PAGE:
The Biblical Origins of Sukkot
Rava said: What is meant by “How beautiful are thy feet in sandals? (Song of Songs 7:2) How beautiful are the feet of Israel when they go up in pilgrimage.”
Sukkot is a holy day – a “pilgrim holiday” in its origin sense – to be observed not only with heart and soul, but the body as well. The above-mentioned verse sheds light on the original observance of the Shalosh Regalim, the 3 pilgrim holidays of Sukkot, Passover and Shavuot. Sukkot was one of the three times in the Jewish calendrical cycle that the Israelites strapped on their dusty sandals, filled their bags with offerings, and ascended the hills to offer praise and thanks at the holy Temple.
As typical of our ancient rabbinic scholars, who studied into the night grappling with the esoteric meanings of our biblical texts, here they searched to understand why there would exist a verse in the Hebrew Bible complimenting the look of one’s sandal-clad feet. And not the modern, pedicured feet of today swathed in fine leathers and fancy heels designed by the likes of Jimmy Choo, but rather, feet encrusted with the dust of the desert and the permanent marks of sun etched into one’s skin after a season of farming the land. Those dusty feet then carried the grateful “pilgrims” towards Jerusalem for their annual fall harvest festival.
Appearing on the calendar just two weeks after the New Year celebrations of Rosh HaShanah, and just five days after the Day of Atonement, Sukkot occurs when the fall harvest has reached its birthing point. Grains and fruits all bursting with goodness and demanding to be picked in a timely manner! This is the original reason for building a sukkah in our backyards and synagogue courtyards. The farmers worked long hours throughout the day, which necessitated the building of booths (sukkot) in the field in order to harvest the yield in a timely and efficient way.
Sukkot is mentioned multiple times, and in multiple places, in the Torah. In the Book of Numbers, chapter 29 we learn:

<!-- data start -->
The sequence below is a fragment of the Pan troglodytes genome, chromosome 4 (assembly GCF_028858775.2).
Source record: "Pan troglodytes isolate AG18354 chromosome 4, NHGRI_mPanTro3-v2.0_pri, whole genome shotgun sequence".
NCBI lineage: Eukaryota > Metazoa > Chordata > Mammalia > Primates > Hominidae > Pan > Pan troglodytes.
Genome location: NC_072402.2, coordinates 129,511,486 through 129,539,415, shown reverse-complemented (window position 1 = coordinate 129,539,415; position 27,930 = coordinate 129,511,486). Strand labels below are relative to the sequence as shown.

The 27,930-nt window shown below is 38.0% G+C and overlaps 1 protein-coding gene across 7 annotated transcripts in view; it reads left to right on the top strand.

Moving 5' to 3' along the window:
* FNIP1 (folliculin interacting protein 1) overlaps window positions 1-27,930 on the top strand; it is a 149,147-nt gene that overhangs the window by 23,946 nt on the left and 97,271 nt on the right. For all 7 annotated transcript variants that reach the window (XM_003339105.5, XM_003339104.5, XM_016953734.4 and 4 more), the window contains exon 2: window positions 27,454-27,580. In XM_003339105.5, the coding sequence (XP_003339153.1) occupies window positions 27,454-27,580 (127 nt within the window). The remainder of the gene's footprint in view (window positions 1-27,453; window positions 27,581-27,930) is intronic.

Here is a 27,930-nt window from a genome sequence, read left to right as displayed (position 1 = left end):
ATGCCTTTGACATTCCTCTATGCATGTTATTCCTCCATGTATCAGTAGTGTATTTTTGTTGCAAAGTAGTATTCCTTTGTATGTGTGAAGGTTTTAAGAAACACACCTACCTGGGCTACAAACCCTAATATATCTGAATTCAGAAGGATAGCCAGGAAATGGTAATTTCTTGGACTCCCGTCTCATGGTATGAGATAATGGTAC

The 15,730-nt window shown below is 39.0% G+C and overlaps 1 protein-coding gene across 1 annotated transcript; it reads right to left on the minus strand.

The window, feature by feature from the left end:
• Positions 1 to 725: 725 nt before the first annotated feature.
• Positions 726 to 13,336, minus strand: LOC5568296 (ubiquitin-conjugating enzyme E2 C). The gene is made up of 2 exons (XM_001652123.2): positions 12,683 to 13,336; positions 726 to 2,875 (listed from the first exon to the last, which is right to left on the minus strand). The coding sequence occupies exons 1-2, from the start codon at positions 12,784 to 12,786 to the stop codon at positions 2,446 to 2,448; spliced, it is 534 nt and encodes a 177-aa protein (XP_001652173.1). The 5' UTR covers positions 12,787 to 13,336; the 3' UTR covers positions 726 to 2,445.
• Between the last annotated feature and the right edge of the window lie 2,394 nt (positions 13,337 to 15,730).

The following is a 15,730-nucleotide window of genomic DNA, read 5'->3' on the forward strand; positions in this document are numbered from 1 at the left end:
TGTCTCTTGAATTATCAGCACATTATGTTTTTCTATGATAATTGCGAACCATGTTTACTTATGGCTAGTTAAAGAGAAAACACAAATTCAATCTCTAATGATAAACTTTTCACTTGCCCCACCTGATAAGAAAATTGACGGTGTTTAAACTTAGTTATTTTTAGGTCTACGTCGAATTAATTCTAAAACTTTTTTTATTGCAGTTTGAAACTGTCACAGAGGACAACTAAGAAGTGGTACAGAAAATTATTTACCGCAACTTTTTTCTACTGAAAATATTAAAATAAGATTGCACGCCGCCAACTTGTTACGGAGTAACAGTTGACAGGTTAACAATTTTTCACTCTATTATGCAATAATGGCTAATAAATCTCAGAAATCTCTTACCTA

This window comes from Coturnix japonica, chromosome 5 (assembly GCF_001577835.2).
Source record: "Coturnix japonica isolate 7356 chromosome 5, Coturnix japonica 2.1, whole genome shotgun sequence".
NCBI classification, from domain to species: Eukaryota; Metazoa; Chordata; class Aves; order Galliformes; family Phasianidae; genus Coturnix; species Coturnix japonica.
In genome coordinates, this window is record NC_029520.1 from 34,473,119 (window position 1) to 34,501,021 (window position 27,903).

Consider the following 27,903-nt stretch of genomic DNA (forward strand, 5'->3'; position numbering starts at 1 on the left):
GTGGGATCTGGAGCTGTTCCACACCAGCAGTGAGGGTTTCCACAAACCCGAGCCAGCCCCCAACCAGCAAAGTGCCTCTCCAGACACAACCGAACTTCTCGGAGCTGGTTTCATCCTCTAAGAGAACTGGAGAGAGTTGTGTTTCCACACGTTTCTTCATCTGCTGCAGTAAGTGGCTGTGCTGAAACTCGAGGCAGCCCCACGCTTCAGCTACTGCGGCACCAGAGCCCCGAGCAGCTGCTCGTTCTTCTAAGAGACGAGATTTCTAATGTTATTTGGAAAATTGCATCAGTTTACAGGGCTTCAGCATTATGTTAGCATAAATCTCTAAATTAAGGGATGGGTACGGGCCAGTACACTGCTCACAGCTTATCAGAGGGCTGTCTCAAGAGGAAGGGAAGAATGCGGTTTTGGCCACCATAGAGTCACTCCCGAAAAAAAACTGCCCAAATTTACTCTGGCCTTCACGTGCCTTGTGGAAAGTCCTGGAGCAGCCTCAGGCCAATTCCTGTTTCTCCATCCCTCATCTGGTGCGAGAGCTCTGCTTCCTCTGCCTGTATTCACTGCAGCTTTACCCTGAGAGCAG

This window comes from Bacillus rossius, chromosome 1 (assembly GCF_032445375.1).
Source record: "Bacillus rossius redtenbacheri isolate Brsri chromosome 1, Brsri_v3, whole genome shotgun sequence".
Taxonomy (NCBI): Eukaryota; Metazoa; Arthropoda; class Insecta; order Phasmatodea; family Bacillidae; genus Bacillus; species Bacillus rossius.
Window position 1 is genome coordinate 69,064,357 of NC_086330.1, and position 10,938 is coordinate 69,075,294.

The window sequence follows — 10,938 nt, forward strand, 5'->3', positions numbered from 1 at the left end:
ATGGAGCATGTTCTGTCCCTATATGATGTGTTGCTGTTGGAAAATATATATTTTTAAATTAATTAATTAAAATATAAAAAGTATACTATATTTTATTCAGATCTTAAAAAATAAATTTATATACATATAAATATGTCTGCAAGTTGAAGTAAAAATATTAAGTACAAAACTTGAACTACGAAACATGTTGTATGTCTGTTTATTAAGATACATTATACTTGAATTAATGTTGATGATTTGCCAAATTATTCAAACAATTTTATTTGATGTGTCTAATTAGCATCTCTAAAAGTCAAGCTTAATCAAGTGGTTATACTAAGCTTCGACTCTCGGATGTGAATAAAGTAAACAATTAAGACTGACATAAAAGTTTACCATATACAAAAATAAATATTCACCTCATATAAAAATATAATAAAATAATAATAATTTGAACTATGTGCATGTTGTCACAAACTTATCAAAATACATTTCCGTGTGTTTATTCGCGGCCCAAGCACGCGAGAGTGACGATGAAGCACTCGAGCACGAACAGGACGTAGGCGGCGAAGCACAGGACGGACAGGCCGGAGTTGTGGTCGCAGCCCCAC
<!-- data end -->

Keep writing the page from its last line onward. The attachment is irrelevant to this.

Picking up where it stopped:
“On the fifteenth day of the seventh month, you shall observe a sacred occasion: you shall not work at your occupation. Seven days you shall observe a festival of Adonai…”
What then follows in the Torah is a thorough listing of what “offerings” are required; ranging from various kinds and amounts of animal burnt sacrifices, as well as offerings by fire of pleasing odors, meal offerings, libations, and offerings of well-being. These were required by the Jewish People in order to demonstrate their feelings of gratitude and thanks to God.
In the Book of Deuteronomy the aspect of joy and celebration within community was highlighted.
“The Feast of Booths (Sukkot) also is to be celebrated with the entire community, including all female and male members…Blessings and joy are the primary characteristics of this seven-day festival…”
The covenantal relationship is, once again, reinforced. God will bless all of your crops and your undertakings, which will elevate your celebration and bring you joy. But do not forget the source of that joy; your thanks are to be directed towards God.
Only in the Book of Leviticus, our priestly authored book, are we told about the lulav and the etrog (23:40). Furthermore, we are told of the historic link to our time spent wandering in the wilderness and the commandment to dwell in booths:
“You shall live in booths seven days; all citizens in Israel shall live in booths, in order that future generations may know that I made the Israelite people dwell in booths when I brought them out of the land of Egypt.” (Leviticus 23:42-43)
The holiday of Sukkot that we Reform Jews celebrate today is a combination of all of these mandates. Sukkot provides the modern Jew with many meaningful touch points to bring Torah alive in our lives. Sukkot solidifies the relationships between us, God, and the land of Israel. It is not such a stretch as we dwell in our own sukkot, gazing at the same stars that accompanied our ancestors on their journeys in their dusty, yet beautiful, sandals.